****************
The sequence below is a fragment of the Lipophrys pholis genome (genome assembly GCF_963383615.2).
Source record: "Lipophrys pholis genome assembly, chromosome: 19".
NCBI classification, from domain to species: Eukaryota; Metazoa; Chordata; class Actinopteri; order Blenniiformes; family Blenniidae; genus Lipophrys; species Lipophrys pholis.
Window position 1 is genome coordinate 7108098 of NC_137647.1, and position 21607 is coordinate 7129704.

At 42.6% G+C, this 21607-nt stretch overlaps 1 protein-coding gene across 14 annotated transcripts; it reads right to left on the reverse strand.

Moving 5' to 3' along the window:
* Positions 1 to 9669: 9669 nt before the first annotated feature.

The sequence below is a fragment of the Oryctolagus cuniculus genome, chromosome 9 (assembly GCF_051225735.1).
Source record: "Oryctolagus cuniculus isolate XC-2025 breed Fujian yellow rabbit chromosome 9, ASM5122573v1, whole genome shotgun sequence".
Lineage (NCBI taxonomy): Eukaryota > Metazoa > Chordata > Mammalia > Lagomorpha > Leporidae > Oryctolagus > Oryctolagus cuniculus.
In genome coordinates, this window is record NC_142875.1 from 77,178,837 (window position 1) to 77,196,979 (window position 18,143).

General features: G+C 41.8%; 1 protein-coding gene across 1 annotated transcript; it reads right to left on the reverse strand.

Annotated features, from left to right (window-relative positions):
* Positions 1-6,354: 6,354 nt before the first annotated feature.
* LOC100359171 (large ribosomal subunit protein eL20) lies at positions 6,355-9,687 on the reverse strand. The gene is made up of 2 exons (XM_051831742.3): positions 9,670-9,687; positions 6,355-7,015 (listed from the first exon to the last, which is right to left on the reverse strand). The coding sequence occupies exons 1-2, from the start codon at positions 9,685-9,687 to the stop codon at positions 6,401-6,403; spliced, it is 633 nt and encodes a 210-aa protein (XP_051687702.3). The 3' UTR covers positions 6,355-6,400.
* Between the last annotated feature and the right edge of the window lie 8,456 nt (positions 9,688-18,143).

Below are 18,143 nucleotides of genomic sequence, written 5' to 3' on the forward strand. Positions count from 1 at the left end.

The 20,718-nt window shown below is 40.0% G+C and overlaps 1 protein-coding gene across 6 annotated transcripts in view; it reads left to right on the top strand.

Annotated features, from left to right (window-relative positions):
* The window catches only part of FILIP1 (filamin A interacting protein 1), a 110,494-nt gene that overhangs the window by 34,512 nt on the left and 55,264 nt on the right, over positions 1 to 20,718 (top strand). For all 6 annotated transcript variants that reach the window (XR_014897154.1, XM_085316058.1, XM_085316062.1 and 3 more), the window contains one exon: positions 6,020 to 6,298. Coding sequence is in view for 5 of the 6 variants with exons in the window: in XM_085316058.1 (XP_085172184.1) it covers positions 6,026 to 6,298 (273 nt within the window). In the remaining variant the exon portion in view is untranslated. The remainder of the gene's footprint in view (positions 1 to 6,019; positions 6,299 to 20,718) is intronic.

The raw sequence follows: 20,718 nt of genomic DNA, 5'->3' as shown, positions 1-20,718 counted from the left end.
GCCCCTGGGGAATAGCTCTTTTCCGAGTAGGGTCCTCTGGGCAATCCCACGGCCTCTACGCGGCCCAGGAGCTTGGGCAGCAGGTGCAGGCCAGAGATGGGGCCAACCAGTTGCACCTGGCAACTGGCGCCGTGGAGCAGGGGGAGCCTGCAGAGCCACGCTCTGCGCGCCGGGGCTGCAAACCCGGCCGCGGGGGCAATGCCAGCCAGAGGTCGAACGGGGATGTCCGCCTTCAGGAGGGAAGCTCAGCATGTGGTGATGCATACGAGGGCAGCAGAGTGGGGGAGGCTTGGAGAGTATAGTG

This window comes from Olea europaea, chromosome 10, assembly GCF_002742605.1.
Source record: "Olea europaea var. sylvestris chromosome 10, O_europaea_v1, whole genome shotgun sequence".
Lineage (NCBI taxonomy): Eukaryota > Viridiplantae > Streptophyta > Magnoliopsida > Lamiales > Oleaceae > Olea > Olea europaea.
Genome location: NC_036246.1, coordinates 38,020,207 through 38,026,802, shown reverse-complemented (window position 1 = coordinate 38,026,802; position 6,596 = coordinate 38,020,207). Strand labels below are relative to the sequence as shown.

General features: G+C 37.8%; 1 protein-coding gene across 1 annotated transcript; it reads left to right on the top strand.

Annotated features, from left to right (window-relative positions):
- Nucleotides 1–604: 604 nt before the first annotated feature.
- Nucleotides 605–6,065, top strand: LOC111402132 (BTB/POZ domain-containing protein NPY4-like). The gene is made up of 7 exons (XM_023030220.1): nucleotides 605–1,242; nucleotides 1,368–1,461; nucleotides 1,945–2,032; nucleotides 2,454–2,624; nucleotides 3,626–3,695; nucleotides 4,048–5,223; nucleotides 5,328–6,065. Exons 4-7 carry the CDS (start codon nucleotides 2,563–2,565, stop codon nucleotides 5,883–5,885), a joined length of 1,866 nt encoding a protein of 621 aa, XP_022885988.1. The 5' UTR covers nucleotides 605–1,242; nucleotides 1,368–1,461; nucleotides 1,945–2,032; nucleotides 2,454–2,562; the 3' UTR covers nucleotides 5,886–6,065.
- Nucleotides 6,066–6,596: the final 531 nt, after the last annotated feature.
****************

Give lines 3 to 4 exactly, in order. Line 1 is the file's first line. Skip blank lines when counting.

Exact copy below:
NCBI classification, from domain to species: Eukaryota; Metazoa; Chordata; class Actinopteri; order Blenniiformes; family Blenniidae; genus Lipophrys; species Lipophrys pholis.
Window position 1 is genome coordinate 7108098 of NC_137647.1, and position 21607 is coordinate 7129704.